[admin] As of July 26, 2004, MSU finally decided to move out of the Dark Ages and into the 21st century and change their means of tuition payment to the “hassle-free” system of electronic billing. This means that paper bills will no longer be mailed to parents through the U.S. Postal Service.
The electronic billing and payment service allows a student to view billing and payment history online and to pay using an electronic check or credit card with a small minimum fee. The bill can also be printed off and sent with payment to MSU via U.S. mail. Students can authorize guests, usually parents or guardians, to receive an e-mail when a bill is ready to view on the website.
One of the reasons why MSU decided to require electronic billing is because many other services, applications and processes at the university are already using this “paperless” form of payment. Some of these processes include grade reporting, applying for admission, applying and accepting financial aid and processing student refunds through direct deposit.
“MSU mainly decided to convert to the new online billing for budget and economic reasons to save the university money and eliminate mailing costs to the students,” said Associate Controller of Student Services Susan Wallersborf.
“This is a very convenient and helpful way for both students and parents to view the bill online, since there is the option for guest authorization,” said Wallersborf.
[face] Despite some obvious advantages to the new system, there are mixed reviews amongst the students of MSU. Some believe the university took too long in its switch to electronic billing, while others do not feel that online billing should be the only way to make a payment. Many students see the “mail-in” way of sending in a bill as the easier method for their parents.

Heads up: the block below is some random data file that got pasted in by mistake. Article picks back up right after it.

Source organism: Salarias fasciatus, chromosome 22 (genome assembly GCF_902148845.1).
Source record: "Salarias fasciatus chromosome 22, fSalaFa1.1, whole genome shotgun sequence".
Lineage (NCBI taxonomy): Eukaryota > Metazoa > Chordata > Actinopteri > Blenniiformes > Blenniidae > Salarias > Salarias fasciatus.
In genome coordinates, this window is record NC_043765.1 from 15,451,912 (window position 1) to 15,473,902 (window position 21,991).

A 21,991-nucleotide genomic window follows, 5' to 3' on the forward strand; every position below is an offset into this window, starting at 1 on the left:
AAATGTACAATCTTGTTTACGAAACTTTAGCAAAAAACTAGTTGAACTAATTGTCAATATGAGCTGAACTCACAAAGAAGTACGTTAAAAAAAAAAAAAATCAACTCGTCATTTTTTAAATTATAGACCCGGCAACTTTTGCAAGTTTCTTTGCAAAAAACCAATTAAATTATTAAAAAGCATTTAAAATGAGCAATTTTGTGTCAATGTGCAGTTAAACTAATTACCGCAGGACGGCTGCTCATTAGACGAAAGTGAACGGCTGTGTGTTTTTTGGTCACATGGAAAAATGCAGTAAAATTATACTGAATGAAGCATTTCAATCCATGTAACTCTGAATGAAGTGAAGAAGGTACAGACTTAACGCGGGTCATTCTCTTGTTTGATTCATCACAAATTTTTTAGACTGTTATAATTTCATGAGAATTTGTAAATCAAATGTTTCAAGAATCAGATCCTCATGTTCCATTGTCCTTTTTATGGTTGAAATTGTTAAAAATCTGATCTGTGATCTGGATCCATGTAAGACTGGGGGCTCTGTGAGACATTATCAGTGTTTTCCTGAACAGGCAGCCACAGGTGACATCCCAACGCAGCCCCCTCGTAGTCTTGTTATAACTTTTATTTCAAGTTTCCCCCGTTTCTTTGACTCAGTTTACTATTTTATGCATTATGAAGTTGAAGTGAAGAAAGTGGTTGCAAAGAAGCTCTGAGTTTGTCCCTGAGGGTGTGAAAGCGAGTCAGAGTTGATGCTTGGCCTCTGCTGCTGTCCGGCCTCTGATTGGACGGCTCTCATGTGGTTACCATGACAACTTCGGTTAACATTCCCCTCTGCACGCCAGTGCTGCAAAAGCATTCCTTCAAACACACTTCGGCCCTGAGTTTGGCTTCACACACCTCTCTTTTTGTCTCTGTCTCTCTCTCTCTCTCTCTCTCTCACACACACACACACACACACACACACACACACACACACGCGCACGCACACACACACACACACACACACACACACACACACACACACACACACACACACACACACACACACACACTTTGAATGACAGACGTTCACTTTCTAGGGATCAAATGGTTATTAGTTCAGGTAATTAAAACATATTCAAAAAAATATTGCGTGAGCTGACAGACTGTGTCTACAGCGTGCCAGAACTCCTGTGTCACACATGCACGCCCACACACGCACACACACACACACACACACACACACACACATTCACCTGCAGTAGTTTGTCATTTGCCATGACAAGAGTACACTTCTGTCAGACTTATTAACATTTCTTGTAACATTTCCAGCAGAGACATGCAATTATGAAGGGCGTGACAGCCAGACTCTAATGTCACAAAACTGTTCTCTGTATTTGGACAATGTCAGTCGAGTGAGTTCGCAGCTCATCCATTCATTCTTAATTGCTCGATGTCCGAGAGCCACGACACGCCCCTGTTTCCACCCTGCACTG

“Students and parents should have the option of both, whichever they prefer, because this university is a business. They are customers, and should have the ability to pay whichever way they like,” said senior Andy Hickner, a political theory senior.
Jennifer Spurr, an education senior, also has doubts about electronic billing. “I understand the cost advantages, but those advantages are only as good as the people using the system,” Spurr said. “Many people do feel comfortable e-billing, while others do not- especially parents.”
Wallersborf does admit that when this new system went into effect, there were glitches, but only minor ones. When problems did arise, MSU staff fixed them and answered phone calls from both concerned parents and students, Wallersborf said.
New technology can take time to be perfected and also take awhile for its users to become familiarized with the different system. Hopefully, the electronic world will prove to be an easier way for students and parents to pay and view their bills.

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